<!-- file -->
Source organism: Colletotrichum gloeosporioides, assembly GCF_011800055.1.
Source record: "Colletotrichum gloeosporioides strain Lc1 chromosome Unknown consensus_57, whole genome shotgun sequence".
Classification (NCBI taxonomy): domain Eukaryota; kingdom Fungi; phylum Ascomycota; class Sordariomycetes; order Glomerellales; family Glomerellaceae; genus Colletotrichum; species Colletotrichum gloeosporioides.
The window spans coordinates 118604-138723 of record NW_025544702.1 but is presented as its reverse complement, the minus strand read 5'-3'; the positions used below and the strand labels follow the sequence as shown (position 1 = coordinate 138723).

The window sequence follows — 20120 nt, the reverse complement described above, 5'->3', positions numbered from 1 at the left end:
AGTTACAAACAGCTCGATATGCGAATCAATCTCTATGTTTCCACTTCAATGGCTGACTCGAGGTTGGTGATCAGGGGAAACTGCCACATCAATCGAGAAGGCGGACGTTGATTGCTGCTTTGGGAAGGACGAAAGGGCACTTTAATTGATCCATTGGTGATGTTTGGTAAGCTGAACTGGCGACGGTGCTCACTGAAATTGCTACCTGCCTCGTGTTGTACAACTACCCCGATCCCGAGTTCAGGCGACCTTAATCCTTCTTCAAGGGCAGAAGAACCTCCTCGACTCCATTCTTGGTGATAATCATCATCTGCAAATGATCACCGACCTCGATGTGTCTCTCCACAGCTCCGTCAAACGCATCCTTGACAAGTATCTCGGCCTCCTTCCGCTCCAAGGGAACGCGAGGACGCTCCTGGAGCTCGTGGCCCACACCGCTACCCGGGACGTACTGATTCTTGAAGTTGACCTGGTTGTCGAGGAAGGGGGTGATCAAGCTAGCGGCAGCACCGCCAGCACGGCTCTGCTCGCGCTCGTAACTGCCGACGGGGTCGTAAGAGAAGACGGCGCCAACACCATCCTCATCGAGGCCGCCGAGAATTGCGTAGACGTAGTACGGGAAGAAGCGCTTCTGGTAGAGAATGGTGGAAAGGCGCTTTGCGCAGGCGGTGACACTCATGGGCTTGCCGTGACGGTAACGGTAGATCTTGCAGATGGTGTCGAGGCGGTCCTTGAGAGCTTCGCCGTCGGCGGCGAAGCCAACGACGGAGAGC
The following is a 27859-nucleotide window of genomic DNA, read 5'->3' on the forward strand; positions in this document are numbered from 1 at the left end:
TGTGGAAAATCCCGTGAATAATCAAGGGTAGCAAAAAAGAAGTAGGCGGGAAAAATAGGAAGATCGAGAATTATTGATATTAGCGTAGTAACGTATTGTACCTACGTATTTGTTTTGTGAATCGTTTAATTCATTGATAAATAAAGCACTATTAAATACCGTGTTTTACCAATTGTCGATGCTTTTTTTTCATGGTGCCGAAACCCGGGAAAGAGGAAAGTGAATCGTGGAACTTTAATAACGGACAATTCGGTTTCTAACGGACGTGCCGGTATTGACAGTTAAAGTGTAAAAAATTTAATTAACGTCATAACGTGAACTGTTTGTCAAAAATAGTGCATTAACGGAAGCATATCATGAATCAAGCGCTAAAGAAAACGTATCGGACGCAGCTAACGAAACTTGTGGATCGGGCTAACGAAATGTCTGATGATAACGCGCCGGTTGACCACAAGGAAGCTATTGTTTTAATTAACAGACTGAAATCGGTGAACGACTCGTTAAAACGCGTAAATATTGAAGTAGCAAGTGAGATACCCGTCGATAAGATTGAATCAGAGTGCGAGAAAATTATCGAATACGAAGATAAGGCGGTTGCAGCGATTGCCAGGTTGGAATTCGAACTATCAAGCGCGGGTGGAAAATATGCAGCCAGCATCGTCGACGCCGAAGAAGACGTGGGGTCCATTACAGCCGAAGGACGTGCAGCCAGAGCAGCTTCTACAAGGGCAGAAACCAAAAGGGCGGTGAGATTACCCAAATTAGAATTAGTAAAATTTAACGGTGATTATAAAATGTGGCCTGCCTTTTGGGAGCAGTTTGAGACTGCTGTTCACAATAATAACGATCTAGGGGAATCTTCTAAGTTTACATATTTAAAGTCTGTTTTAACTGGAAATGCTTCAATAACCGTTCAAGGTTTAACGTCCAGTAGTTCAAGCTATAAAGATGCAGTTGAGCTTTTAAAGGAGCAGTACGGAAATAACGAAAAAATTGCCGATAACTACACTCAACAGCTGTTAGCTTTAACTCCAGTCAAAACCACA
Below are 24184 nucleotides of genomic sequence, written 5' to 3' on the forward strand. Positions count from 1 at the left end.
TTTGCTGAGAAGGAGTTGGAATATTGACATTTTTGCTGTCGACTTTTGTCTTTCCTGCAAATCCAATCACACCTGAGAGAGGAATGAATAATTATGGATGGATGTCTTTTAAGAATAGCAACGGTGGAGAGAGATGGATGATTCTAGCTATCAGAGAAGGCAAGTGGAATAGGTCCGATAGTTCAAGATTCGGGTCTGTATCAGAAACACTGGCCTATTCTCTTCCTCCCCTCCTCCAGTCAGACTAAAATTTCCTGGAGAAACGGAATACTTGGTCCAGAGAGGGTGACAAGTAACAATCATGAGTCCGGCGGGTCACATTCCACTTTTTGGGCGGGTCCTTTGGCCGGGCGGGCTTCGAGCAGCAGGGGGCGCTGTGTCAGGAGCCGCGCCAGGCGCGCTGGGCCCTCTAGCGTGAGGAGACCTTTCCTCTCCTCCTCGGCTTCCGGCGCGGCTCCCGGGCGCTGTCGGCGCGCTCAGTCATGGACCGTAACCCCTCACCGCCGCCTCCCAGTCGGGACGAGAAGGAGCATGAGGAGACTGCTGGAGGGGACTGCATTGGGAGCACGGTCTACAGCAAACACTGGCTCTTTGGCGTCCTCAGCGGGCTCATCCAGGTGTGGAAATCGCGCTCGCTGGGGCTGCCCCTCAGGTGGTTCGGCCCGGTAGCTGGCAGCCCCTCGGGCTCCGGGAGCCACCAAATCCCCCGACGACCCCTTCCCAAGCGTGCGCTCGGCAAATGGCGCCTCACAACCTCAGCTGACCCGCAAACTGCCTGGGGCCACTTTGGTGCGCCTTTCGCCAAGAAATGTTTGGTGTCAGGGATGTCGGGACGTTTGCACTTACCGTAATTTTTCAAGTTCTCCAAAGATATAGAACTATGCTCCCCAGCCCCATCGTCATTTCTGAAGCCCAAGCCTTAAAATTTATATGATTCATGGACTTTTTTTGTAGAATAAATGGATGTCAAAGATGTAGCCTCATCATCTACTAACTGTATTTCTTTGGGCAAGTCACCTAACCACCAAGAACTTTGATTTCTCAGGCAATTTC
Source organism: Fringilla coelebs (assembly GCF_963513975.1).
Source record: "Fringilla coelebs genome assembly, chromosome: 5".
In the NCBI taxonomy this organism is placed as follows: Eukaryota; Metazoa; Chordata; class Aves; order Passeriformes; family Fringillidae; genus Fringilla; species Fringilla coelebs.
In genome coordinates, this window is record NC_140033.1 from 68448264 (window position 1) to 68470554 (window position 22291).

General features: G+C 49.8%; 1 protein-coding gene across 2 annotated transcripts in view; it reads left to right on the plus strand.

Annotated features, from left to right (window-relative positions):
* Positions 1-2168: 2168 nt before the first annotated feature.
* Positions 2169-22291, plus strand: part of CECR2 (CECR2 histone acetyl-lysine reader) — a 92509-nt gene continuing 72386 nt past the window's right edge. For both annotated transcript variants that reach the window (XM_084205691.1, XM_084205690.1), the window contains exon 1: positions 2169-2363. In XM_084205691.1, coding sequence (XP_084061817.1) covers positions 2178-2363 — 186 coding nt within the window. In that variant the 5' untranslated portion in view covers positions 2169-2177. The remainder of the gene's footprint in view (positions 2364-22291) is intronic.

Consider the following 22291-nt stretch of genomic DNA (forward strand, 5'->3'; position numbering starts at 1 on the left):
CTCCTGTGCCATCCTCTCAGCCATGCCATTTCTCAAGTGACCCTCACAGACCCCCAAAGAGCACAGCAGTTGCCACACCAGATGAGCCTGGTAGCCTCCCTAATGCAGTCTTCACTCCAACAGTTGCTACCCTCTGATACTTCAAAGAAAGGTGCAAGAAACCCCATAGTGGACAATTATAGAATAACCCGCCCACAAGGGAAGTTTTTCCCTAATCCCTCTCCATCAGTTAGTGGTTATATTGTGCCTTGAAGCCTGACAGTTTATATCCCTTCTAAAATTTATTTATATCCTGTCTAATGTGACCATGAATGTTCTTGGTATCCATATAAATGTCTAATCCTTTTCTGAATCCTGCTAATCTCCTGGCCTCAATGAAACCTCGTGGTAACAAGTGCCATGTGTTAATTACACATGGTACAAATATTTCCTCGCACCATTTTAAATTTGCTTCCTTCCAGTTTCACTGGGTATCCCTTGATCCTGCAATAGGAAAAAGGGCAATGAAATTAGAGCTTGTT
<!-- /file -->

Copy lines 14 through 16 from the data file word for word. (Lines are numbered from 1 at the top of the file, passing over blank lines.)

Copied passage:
In genome coordinates, this window is record NC_140033.1 from 68448264 (window position 1) to 68470554 (window position 22291).

General features: G+C 49.8%; 1 protein-coding gene across 2 annotated transcripts in view; it reads left to right on the plus strand.

Annotated features, from left to right (window-relative positions):